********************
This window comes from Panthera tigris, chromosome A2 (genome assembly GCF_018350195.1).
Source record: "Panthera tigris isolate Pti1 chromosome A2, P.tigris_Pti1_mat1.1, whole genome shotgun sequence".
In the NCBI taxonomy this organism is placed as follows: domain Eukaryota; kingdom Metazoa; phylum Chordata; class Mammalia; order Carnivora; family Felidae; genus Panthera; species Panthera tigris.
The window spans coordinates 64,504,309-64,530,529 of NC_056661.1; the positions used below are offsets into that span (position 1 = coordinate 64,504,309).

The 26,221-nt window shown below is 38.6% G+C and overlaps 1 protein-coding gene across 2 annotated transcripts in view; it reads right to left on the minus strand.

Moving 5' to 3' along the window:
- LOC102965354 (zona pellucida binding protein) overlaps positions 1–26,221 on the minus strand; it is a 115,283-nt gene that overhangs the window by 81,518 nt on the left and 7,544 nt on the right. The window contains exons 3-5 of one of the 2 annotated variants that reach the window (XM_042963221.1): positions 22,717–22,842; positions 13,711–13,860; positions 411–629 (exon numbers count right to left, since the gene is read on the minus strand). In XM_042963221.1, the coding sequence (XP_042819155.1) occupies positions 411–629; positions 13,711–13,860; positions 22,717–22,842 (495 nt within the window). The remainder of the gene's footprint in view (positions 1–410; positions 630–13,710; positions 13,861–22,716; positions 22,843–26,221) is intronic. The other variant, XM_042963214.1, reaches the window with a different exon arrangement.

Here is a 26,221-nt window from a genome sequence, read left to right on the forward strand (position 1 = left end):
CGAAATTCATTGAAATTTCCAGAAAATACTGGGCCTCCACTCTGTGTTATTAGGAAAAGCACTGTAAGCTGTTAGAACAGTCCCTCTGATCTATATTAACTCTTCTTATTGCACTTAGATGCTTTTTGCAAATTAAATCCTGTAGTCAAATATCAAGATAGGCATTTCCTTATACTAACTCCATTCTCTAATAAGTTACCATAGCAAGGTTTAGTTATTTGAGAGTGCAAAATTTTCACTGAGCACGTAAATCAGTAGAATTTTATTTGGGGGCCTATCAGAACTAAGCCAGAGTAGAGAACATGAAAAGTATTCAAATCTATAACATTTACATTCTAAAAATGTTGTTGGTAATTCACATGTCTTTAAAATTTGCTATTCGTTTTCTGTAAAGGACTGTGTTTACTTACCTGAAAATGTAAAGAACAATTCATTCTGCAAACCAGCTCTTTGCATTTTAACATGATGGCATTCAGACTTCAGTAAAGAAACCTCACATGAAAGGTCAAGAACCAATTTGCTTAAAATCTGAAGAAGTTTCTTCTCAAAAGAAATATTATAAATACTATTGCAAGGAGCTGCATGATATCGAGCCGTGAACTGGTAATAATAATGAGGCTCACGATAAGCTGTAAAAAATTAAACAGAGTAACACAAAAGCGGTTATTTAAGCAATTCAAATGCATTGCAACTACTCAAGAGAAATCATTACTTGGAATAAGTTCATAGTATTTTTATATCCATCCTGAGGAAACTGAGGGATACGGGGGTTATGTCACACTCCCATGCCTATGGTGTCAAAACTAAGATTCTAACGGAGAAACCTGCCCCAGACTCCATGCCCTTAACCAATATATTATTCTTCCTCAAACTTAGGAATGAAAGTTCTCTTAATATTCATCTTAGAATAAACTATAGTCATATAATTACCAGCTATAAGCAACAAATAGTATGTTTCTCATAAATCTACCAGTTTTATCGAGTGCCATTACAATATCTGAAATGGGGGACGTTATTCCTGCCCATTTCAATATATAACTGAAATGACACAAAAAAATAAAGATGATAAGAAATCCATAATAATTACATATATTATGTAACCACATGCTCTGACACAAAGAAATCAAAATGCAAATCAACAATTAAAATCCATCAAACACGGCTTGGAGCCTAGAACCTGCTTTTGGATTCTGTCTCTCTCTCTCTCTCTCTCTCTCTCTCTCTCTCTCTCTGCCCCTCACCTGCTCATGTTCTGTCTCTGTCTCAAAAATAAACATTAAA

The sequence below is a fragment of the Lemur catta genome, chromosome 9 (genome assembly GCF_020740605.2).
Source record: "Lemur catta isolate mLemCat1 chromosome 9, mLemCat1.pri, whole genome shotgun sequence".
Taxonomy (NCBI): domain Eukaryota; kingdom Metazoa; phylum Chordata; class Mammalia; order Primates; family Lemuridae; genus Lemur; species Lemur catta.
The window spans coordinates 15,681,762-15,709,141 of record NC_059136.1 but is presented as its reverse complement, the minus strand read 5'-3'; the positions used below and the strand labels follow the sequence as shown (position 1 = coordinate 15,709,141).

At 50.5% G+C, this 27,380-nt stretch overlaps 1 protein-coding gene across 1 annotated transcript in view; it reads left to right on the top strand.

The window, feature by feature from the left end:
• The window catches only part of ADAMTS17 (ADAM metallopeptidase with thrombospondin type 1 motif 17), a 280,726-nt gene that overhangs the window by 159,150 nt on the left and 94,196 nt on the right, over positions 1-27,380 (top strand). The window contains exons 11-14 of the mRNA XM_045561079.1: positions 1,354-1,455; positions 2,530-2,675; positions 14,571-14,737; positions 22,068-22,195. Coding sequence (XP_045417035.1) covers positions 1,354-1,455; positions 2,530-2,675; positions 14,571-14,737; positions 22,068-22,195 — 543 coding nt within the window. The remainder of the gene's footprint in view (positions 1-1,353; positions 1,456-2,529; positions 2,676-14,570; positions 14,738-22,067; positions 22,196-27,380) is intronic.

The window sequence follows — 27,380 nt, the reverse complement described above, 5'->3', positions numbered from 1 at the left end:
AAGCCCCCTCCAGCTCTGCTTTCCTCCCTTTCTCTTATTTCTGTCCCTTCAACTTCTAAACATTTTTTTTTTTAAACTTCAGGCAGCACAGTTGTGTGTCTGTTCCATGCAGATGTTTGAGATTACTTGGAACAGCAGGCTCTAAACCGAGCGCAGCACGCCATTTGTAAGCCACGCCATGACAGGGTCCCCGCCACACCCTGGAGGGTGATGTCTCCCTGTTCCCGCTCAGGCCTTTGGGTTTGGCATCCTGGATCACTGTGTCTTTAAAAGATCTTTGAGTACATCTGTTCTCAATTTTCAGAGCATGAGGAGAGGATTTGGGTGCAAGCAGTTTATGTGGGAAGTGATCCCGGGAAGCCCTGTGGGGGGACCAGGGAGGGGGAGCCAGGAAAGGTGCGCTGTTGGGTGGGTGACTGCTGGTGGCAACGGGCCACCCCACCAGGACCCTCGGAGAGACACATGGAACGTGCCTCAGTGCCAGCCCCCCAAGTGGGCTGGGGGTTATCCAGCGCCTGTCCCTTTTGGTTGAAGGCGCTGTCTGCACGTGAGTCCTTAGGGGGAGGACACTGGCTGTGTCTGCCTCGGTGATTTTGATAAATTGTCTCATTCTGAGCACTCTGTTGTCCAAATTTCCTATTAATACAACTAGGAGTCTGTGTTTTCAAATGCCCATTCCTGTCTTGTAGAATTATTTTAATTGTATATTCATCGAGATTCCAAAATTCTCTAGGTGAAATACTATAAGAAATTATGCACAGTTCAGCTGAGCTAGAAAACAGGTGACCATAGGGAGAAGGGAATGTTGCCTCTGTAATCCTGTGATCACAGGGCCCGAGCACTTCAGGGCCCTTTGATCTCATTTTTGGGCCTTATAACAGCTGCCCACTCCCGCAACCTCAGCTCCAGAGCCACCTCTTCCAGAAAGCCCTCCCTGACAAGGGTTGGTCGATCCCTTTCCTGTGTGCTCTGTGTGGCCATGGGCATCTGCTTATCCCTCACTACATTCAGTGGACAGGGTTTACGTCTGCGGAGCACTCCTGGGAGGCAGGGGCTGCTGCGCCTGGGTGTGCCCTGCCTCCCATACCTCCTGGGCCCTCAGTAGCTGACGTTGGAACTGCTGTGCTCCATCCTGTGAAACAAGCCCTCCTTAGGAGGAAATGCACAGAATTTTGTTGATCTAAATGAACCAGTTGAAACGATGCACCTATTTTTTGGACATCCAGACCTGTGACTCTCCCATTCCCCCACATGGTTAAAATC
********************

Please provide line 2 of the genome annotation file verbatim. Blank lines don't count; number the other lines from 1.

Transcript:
Source record: "Panthera tigris isolate Pti1 chromosome A2, P.tigris_Pti1_mat1.1, whole genome shotgun sequence".